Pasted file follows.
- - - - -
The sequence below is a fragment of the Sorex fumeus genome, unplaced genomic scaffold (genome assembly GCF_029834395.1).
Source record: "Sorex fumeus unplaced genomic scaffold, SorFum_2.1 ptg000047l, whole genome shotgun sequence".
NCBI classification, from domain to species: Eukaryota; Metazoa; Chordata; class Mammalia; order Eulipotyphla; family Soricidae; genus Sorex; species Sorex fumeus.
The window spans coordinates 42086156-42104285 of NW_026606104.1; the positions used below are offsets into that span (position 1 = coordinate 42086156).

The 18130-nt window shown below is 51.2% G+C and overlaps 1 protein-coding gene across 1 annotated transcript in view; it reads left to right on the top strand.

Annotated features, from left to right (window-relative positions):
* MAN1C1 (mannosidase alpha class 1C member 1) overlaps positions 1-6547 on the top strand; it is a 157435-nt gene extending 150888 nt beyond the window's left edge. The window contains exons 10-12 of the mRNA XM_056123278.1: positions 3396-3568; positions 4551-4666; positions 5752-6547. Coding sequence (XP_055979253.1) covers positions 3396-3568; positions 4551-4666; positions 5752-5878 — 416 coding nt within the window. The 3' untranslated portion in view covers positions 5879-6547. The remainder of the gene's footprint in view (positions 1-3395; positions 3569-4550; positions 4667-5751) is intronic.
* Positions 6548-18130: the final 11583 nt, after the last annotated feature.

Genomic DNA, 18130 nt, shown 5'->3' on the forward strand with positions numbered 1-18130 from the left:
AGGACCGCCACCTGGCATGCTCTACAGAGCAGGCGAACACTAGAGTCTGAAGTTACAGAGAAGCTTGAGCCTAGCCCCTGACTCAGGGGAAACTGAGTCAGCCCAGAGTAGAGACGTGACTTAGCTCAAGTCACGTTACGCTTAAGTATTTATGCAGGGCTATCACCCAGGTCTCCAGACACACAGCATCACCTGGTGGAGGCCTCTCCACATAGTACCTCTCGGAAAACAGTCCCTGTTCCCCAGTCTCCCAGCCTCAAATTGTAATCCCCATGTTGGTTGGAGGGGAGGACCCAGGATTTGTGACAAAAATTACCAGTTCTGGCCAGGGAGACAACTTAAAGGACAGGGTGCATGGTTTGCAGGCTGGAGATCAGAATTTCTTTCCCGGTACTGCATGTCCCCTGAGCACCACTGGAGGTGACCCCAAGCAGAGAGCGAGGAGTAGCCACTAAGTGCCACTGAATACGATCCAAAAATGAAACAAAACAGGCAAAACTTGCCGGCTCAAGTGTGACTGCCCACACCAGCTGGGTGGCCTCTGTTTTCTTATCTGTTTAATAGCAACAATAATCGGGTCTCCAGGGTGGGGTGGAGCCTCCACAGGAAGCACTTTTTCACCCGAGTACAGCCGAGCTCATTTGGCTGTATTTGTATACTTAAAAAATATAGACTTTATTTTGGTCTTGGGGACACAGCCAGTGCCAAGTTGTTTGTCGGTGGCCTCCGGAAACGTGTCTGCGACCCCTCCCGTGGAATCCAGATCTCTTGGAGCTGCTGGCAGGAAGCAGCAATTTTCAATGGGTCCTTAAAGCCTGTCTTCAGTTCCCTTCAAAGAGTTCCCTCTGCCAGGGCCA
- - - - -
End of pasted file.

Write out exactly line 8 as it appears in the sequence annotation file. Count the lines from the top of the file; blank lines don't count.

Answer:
* Positions 6548-18130: the final 11583 nt, after the last annotated feature.